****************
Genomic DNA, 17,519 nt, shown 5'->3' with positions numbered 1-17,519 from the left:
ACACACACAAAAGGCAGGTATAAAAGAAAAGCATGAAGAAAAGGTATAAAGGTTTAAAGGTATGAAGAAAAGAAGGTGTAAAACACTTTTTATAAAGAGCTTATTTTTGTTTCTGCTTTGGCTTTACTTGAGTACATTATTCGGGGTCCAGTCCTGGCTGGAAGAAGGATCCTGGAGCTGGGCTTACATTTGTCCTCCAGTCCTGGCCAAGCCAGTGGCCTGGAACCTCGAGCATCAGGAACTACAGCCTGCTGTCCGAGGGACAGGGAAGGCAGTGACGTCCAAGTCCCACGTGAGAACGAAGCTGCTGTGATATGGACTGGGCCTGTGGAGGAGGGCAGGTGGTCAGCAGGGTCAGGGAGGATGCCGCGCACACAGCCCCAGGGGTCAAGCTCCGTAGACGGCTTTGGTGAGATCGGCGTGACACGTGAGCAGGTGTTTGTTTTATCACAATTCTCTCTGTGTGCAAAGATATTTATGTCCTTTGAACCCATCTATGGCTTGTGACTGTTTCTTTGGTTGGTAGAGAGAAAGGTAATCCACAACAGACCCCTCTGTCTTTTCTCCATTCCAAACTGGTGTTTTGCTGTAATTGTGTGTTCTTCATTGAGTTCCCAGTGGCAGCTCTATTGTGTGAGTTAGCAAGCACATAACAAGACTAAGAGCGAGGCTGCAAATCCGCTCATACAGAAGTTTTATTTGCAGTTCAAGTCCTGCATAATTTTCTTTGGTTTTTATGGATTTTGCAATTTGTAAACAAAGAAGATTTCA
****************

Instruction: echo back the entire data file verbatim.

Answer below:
Genomic DNA, 17,519 nt, shown 5'->3' with positions numbered 1-17,519 from the left:
ACACACACAAAAGGCAGGTATAAAAGAAAAGCATGAAGAAAAGGTATAAAGGTTTAAAGGTATGAAGAAAAGAAGGTGTAAAACACTTTTTATAAAGAGCTTATTTTTGTTTCTGCTTTGGCTTTACTTGAGTACATTATTCGGGGTCCAGTCCTGGCTGGAAGAAGGATCCTGGAGCTGGGCTTACATTTGTCCTCCAGTCCTGGCCAAGCCAGTGGCCTGGAACCTCGAGCATCAGGAACTACAGCCTGCTGTCCGAGGGACAGGGAAGGCAGTGACGTCCAAGTCCCACGTGAGAACGAAGCTGCTGTGATATGGACTGGGCCTGTGGAGGAGGGCAGGTGGTCAGCAGGGTCAGGGAGGATGCCGCGCACACAGCCCCAGGGGTCAAGCTCCGTAGACGGCTTTGGTGAGATCGGCGTGACACGTGAGCAGGTGTTTGTTTTATCACAATTCTCTCTGTGTGCAAAGATATTTATGTCCTTTGAACCCATCTATGGCTTGTGACTGTTTCTTTGGTTGGTAGAGAGAAAGGTAATCCACAACAGACCCCTCTGTCTTTTCTCCATTCCAAACTGGTGTTTTGCTGTAATTGTGTGTTCTTCATTGAGTTCCCAGTGGCAGCTCTATTGTGTGAGTTAGCAAGCACATAACAAGACTAAGAGCGAGGCTGCAAATCCGCTCATACAGAAGTTTTATTTGCAGTTCAAGTCCTGCATAATTTTCTTTGGTTTTTATGGATTTTGCAATTTGTAAACAAAGAAGATTTCA